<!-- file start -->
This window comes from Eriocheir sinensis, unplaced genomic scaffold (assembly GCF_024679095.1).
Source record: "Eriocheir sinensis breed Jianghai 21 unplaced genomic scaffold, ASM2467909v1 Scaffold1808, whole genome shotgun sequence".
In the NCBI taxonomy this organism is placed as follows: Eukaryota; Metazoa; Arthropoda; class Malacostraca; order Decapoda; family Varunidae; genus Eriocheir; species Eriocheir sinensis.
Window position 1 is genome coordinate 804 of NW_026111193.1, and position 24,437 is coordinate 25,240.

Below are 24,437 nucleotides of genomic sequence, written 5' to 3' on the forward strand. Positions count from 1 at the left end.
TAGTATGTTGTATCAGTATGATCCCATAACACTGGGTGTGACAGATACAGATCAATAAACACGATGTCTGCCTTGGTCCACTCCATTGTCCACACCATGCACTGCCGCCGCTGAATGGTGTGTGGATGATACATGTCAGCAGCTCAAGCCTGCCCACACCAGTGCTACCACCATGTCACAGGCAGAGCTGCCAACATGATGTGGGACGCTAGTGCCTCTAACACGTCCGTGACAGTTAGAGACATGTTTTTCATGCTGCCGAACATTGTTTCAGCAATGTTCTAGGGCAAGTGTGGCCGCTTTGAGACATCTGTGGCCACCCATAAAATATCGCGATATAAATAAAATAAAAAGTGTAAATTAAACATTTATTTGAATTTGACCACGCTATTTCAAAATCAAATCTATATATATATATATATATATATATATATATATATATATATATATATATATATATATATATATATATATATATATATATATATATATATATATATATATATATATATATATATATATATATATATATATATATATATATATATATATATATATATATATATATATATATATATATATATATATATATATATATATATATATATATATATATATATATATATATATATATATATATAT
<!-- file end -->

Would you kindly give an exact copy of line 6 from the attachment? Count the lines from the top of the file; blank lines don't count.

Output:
TAGTATGTTGTATCAGTATGATCCCATAACACTGGGTGTGACAGATACAGATCAATAAACACGATGTCTGCCTTGGTCCACTCCATTGTCCACACCATGCACTGCCGCCGCTGAATGGTGTGTGGATGATACATGTCAGCAGCTCAAGCCTGCCCACACCAGTGCTACCACCATGTCACAGGCAGAGCTGCCAACATGATGTGGGACGCTAGTGCCTCTAACACGTCCGTGACAGTTAGAGACATGTTTTTCATGCTGCCGAACATTGTTTCAGCAATGTTCTAGGGCAAGTGTGGCCGCTTTGAGACATCTGTGGCCACCCATAAAATATCGCGATATAAATAAAATAAAAAGTGTAAATTAAACATTTATTTGAATTTGACCACGCTATTTCAAAATCAAATCTATATATATATATATATATATATATATATATATATATATATATATATATATATATATATATATATATATATATATATATATATATATATATATATATATATATATATATATATATATATATATATATATATATATATATATATATATATATATATATATATATATATATATATATATATATATATATATATATATATATATATATATATATATATATATATATATATATATATATAT